Impact of Coronavirus on property market
By Carl Coetzee, BetterBond CEO
On Sunday night President Cyril Ramaphosa addressed the nation about coronavirus, declaring the outbreak of Covid-19 a national disaster in terms of the Disaster Management Act. He assured us that all necessary measures and systems will be mobilised to contain the spread of the virus and to limit the effect it will have on the economy.
The question around the pandemic’s impact on the property market is an important one, as the real estate market is keenly affected by the overall health of the economy, consumer confidence, and levels of employment in particular, which means that major disruptions in other sectors will have at least some impact on the property market.
Having said that, property tends to be a far more resilient investment type than most. In recent days we’ve seen equities being significantly affected, while property has remained fairly stable.
Earlier this month CNBC reported that residential real estate in the US appeared to offer investors the calm they were looking for in the coronavirus storm. Traditionally, property is far less volatile than the stock market and has a high tangible asset value. Irrespective of the impact the virus has on society, people will still need accommodation, which offers a measure of security in terms of a property investment holding ground in times of turmoil. What’s more, property is an asset class with supreme resilience and a unique ability to “bounce back” as market conditions improve.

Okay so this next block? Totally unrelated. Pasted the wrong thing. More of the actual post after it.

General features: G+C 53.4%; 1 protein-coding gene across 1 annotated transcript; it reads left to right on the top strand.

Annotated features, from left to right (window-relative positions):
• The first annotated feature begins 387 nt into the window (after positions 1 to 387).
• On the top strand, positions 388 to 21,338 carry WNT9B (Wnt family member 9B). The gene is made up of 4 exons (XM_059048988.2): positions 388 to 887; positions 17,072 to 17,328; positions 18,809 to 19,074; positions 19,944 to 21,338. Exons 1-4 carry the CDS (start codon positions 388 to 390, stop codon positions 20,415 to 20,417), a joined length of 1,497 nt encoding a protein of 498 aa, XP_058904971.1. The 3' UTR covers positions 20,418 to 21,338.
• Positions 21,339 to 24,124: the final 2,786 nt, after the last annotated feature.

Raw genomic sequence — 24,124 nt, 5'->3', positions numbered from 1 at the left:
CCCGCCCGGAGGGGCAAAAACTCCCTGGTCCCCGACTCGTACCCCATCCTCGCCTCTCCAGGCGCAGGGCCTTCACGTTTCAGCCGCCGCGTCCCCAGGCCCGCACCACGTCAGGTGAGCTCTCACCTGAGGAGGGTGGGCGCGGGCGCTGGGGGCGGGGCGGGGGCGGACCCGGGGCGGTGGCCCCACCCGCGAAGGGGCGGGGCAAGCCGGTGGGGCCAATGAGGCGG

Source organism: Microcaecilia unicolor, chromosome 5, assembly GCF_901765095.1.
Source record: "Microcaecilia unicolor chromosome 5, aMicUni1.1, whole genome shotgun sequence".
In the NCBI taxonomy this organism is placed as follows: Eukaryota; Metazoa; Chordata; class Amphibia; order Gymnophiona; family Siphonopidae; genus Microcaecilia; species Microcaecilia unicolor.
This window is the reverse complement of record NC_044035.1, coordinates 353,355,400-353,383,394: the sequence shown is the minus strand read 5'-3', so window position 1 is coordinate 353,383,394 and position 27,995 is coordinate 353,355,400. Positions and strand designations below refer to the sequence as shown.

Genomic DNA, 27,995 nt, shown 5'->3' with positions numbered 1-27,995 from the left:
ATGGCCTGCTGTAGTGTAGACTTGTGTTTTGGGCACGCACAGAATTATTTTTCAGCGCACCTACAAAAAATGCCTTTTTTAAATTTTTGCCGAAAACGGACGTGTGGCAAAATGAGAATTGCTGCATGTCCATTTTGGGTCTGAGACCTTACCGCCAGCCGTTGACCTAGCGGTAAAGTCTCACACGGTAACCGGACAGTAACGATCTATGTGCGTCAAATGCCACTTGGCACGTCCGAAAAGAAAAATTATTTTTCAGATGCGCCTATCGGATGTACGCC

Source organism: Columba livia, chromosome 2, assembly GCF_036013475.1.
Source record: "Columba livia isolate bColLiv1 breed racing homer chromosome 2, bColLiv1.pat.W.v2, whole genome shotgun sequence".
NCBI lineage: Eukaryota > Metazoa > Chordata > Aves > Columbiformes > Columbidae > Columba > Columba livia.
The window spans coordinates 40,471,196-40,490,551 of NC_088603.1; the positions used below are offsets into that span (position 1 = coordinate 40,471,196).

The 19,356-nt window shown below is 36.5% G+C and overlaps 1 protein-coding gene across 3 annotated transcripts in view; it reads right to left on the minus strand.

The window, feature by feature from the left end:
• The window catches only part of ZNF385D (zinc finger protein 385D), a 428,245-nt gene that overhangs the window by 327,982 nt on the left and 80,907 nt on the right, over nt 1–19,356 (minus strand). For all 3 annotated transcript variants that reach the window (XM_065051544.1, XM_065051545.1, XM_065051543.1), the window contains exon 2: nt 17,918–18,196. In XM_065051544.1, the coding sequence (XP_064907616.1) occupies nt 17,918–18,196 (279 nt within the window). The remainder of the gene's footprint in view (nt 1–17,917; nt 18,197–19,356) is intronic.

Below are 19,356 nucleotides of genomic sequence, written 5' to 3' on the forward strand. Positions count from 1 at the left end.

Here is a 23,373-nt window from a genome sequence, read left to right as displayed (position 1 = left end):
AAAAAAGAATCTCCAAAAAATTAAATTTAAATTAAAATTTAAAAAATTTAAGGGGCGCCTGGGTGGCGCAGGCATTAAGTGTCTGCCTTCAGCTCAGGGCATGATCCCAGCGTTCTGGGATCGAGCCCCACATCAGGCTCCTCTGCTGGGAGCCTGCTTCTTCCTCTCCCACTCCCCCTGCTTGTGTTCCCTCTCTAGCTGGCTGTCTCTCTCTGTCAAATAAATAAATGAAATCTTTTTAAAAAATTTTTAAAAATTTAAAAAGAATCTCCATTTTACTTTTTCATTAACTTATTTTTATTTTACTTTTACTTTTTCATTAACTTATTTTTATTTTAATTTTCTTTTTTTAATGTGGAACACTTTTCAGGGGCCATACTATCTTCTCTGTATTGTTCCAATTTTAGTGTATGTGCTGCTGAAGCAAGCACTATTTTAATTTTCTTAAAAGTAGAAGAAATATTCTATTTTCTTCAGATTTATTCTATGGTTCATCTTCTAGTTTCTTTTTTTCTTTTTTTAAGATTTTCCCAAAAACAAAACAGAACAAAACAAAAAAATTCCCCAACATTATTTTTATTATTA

The prevailing market conditions too – the so-called buyer’s market – are further reasons to not shy away from property investments in the time of Covid-19. A buyer’s market – a situation where the supply of property exceeds the demand for property – bodes well for those looking to purchase property since prices are generally lower in this type of market. Add to that the fact that banks are open to offering 100% home loans to qualifying individuals; that the threshold on transfer duty was raised to R1 million recently, meaning that transfer duty costs are lower for buyers; and that it is speculated that interest rates will be dropped by at least a further 25 basis points later this week, and it is a good time for investors to remain at least slightly positive about the immediate future of property.
Our advice is to ensure that you buy at the right price, that your affordability is in order and that you don’t extend yourself too much when acquiring a new property. Putting down a deposit is always a good idea and might mean that you can get a better interest rate on your bond.
At this stage we must caution against panic, and while we need to take the necessary measures in order to protect ourselves and our families, we also need to think as rationally as possible about property, and about investments in general.